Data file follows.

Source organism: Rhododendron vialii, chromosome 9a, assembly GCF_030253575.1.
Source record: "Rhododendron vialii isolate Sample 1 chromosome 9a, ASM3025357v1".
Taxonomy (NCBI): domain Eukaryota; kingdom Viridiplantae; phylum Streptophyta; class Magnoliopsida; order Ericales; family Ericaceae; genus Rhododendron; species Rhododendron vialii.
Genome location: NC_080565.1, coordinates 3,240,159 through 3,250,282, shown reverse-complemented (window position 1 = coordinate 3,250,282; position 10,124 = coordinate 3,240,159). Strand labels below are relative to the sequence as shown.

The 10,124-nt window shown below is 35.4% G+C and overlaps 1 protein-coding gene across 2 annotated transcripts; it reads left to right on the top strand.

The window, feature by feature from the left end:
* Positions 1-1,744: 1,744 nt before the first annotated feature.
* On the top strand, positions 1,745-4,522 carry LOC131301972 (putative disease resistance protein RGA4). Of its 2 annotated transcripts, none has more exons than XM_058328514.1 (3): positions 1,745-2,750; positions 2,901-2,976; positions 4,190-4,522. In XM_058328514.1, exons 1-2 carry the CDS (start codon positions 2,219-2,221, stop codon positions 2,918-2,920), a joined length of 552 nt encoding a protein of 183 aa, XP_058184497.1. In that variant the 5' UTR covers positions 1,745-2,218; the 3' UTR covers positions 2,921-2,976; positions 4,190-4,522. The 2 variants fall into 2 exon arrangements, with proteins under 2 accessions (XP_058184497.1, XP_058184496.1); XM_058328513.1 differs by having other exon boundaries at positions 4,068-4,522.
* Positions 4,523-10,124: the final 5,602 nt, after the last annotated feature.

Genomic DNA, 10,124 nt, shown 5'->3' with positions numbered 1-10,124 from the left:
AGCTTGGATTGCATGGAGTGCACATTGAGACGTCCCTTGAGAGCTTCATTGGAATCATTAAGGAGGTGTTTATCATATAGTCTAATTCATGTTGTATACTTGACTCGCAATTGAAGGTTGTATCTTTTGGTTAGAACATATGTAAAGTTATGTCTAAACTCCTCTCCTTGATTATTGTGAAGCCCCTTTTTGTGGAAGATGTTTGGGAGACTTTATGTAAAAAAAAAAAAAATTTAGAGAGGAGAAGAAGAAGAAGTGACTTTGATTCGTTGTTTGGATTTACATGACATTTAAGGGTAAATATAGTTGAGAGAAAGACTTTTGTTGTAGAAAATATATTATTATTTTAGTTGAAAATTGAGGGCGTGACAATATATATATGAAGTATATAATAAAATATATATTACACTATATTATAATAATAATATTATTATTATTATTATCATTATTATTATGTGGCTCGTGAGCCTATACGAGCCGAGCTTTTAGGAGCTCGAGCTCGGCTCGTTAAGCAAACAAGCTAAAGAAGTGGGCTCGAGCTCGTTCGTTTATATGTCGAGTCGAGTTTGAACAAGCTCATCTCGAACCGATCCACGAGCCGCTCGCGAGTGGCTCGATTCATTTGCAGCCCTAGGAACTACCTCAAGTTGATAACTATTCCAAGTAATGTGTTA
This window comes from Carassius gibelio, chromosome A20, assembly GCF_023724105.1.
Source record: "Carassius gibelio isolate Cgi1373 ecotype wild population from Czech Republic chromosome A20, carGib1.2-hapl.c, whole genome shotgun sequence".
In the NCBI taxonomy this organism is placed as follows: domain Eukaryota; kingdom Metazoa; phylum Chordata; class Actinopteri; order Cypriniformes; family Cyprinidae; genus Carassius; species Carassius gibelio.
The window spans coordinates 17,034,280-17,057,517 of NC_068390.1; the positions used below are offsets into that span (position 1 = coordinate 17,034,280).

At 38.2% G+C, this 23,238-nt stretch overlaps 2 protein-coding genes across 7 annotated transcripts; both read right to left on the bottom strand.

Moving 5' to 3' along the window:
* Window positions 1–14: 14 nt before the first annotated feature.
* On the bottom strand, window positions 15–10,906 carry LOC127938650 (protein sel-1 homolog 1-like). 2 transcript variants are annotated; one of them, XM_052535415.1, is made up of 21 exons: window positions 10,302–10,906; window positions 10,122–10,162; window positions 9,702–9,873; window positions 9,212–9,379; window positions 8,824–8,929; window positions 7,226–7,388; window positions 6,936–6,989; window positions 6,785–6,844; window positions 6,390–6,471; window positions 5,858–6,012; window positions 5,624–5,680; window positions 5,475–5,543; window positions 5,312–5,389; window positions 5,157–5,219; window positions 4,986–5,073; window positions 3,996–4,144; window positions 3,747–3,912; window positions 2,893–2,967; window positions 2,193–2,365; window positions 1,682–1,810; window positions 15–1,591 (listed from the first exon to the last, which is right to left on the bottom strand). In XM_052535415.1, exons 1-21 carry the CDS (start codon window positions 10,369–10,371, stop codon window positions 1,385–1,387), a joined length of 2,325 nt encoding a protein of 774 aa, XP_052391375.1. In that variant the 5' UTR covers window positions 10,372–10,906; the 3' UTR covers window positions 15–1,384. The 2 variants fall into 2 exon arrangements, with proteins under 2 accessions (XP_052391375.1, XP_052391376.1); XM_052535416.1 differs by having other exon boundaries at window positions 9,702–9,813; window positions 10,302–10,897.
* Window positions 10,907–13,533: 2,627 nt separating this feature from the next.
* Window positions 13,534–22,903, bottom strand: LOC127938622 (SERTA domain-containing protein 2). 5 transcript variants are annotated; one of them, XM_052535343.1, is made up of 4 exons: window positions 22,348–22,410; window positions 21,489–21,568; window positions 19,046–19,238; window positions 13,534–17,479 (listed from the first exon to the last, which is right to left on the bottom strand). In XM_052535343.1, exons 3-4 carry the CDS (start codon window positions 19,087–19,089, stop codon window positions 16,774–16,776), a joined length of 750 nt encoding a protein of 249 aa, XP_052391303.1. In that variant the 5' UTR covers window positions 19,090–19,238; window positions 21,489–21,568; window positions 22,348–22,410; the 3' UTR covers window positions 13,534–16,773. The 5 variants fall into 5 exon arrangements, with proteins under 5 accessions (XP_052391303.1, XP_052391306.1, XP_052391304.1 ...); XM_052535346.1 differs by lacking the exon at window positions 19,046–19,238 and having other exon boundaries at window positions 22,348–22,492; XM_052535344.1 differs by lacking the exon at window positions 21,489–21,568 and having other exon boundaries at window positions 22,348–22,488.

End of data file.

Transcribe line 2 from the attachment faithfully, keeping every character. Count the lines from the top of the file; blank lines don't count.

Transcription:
Source record: "Rhododendron vialii isolate Sample 1 chromosome 9a, ASM3025357v1".